17 February 2015
An unfair advantage?
The Post Office has spent a considerable sum promoting its financial services business over the past few months. Its high profile ads, fronted by Peep Show's Robert Webb, seem to be everywhere.
It's fair to say that it has some decent products too. The Post Office is rarely out of the best rate tables in the savings market. And its credit card has long been a top pick for anyone who travels abroad regularly and doesn't want to pay the high exchange fees that most other cards charge.
But like National Savings & Investments, the Post Office has one huge advantage over its competitors: it's owned by the Government. In fact, Post Offices have been around for some 370 years - it's a brand that has almost universal spontaneous recognition amongst the public. And while most of us may associate the Post Office more with long queues than great service, it's a public institution and feels like a safe bet when it comes to your finances - even though the reality is slightly more complicated.
The Post Office, in fact, outsources its finanical services business to the Bank of Ireland, and if BOI's UK subsidiary was to collapse, it would be the Financial Services Compensation Scheme that came to rescue, just as with any other private financial services business. Nevertheless, this distinction is not clear in most people's mind - so the Post Office continues to benefit from the Government's halo effect, even though it isn't formally backed by it. There is also something of an implicit guarantee that sits behind the Post Office's financial services business - as it would be a political scandal were the government to let people lose money if the BOI were to go bust (which it nearly did a few years ago).
The allure of a Government backing
In these times of relative financial insecurity, a company that is backed by Government has an incredible allure, which is hard for other banks and insurers to compete with. Security and dependability won't be top of every customer's shopping list. But for those who it is, the Post Office and NS&I have a massive head start on the competition.
This is not a new phenomenon of course. But the climate of economic insecurity that has prevailed over the past few years has played in the Post Office and NS&I’s favour. And as these two well known institutions continue to press their advantage, it feels as though they should be doing much more to lead the way when it comes to service and transparency in financial services.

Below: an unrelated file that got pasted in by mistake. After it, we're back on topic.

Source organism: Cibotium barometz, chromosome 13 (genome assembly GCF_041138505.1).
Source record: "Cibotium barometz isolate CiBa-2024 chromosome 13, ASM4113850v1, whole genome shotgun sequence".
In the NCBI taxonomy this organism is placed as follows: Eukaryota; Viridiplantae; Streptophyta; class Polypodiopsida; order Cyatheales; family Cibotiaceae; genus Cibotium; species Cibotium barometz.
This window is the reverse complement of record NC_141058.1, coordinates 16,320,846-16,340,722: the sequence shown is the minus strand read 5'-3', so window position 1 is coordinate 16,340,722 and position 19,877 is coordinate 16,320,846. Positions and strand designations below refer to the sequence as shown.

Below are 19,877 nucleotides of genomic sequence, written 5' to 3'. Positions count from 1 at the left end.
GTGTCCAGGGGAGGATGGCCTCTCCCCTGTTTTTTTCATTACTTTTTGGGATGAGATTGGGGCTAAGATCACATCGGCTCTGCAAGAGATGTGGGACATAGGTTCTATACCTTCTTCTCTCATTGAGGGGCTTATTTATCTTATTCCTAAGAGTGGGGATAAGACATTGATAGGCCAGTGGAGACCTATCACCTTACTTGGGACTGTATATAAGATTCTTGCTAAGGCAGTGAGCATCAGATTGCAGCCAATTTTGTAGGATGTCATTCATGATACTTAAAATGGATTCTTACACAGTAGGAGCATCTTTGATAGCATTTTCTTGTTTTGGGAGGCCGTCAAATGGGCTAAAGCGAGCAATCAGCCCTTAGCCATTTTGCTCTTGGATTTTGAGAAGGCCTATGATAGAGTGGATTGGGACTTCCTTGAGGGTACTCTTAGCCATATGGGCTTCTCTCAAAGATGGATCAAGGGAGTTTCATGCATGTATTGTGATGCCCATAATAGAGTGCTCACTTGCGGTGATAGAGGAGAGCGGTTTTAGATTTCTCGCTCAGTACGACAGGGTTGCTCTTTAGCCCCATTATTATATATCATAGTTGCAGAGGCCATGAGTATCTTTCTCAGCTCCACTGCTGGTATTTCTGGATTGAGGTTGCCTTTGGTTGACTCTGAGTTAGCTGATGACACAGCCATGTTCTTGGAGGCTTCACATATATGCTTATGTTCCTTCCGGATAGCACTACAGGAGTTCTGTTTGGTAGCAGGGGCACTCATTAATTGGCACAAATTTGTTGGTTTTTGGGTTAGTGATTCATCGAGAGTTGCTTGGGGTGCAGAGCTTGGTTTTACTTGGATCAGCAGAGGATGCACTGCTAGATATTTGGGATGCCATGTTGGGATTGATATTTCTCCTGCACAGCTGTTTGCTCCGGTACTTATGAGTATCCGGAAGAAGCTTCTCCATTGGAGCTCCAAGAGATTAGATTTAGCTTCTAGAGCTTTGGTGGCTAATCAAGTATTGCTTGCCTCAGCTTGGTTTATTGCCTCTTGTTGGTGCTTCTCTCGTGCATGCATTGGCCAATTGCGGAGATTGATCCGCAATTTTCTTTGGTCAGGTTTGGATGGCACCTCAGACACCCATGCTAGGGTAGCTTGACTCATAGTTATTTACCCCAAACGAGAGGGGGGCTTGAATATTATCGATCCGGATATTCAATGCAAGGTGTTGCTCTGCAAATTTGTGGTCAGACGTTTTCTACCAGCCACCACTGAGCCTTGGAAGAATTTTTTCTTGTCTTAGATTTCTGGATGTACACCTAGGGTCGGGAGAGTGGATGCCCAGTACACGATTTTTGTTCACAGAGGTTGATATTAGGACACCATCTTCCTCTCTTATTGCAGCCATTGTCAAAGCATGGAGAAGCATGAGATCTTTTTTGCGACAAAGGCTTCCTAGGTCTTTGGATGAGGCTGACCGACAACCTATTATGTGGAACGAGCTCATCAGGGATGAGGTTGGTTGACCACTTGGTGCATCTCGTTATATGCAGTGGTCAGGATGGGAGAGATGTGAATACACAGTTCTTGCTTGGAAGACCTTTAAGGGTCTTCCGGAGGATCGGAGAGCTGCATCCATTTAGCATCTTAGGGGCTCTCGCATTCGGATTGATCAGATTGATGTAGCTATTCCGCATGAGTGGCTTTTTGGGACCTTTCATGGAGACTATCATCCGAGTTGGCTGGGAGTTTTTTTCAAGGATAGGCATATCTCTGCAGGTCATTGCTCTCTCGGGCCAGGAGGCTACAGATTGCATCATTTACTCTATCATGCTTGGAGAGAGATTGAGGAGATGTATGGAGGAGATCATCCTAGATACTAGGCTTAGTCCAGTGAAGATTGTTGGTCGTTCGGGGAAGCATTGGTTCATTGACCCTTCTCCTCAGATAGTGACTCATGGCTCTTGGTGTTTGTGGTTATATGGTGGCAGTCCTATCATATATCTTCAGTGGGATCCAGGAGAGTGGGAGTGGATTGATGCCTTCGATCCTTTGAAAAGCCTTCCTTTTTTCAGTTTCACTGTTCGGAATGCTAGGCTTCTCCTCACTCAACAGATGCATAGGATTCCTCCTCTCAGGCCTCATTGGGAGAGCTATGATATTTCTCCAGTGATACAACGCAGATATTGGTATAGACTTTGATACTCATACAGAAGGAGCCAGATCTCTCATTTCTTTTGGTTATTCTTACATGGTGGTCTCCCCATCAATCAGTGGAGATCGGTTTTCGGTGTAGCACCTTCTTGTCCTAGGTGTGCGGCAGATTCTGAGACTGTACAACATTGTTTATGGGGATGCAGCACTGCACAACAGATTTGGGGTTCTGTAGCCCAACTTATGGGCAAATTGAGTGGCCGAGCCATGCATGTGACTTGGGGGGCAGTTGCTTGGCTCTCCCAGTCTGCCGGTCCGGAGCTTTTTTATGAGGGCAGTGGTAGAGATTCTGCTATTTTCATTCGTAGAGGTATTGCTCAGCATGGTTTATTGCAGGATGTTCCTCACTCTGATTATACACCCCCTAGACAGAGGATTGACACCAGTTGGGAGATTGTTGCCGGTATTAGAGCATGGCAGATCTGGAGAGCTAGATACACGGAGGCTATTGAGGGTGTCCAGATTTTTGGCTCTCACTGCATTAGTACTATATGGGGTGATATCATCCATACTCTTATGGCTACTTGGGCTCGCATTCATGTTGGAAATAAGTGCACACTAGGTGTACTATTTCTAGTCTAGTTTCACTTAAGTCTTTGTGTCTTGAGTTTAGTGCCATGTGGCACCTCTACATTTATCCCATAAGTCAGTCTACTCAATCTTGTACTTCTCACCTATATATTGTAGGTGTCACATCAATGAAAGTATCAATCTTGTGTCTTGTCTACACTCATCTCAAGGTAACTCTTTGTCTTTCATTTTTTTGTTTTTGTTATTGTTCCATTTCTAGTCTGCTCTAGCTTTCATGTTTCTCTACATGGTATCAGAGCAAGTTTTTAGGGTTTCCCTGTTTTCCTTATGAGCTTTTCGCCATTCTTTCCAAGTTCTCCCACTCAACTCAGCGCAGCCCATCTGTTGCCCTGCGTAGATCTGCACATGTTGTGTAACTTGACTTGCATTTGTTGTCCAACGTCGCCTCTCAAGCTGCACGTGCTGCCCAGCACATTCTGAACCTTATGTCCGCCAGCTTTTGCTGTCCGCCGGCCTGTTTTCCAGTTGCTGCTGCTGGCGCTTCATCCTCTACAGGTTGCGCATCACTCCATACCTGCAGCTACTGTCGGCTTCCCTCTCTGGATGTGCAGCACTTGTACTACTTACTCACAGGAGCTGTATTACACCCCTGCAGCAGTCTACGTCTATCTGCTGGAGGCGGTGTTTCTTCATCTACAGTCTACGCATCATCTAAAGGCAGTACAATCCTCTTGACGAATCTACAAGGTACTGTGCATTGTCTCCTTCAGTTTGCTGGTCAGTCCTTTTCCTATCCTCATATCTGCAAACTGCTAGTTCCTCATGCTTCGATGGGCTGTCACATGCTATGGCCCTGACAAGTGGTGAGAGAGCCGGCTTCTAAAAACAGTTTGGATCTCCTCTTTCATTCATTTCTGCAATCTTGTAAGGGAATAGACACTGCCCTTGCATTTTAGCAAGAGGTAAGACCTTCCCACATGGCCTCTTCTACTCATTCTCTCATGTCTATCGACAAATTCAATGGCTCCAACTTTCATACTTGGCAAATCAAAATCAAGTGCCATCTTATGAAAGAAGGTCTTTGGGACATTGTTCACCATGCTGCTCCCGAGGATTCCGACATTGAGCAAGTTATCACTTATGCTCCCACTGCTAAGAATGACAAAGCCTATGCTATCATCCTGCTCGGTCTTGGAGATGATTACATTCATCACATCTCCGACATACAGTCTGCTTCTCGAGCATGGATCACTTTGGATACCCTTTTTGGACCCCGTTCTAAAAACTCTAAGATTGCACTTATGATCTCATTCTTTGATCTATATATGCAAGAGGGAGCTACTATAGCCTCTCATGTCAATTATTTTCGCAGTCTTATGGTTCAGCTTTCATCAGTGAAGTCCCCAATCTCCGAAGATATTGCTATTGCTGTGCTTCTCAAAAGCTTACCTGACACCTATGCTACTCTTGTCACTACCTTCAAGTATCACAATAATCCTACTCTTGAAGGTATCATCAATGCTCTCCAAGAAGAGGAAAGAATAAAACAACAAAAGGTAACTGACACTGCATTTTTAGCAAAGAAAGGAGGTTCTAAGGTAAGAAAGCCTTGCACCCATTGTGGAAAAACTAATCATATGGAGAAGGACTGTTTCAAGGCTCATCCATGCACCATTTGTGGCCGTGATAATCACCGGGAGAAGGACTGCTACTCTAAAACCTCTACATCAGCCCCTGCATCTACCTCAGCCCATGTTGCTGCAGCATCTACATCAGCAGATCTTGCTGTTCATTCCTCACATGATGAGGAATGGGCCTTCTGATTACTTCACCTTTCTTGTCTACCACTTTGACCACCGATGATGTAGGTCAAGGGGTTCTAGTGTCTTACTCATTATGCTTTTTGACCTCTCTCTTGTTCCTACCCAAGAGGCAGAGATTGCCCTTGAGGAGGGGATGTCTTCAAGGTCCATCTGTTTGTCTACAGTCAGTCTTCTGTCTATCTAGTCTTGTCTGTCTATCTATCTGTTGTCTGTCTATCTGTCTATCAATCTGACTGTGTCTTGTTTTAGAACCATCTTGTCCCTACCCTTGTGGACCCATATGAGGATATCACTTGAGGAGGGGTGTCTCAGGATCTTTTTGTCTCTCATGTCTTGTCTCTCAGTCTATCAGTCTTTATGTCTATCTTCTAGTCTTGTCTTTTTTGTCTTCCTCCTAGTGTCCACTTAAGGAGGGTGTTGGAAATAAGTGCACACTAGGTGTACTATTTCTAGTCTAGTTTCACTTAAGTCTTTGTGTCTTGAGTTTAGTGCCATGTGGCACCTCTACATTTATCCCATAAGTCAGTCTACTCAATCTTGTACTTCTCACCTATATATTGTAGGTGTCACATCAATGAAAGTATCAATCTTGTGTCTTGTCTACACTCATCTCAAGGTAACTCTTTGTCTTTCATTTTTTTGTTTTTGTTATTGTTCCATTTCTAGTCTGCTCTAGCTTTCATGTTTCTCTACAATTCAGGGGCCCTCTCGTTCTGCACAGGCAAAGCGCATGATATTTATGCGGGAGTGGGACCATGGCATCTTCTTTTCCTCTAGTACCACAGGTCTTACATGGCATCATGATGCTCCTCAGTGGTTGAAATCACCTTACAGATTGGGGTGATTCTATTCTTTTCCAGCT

As became evident in the rush for the pensioner bond, NS&I is held back by clunky IT systems, and continues to dish out lengthy terms and conditions to customers when they sign up for new products.
The Post Office also offers an incredibly mixed experience. Bank of Ireland, which delivers most of the Post Office's financial services, has a patchy record on customer service, to say the least - having been towards the bottom of the customer satisfaction tables produced by Which? for several years. In insurance, it scores below average in Fairer Finance's transparency analysis - and its insurance partners Budget and Axa both have a below average record on complaints at the Financial Ombudsman.
Don't get me wrong, the Post Office is not a terrible business by any stretch. But as one of the few brands that comes with an association to Government, I believe that it should be performing much better.
Over to you Andrea
To some degree, the buck needs to stop with the Treasury here. As the Post Office's owner, it should be ensuring that the service level agreements it issues for Post Office financial services contracts are tougher. As always, when services are outsourced by Government, the private sector company has a strong incentive to cut costs so that it can turn a bigger profit. In financial services, cost cuts almost always come at the expense of service levels and transparency - and when you're pulling the strings for a brand as powerful as the Post Office, it's likely that you can get away with more liberties than your competitors might.
So I guess this is a call to Andrea Leadsom, the Economic Secretary, to take another look at the terms of the Treasury's joint venture with the Post Office again - and also to put more pressure on those at NS&I to lead the way in financial services. With the right direction, these could be two brands which lay the foundations for rebuilding trust in this much maligned industry.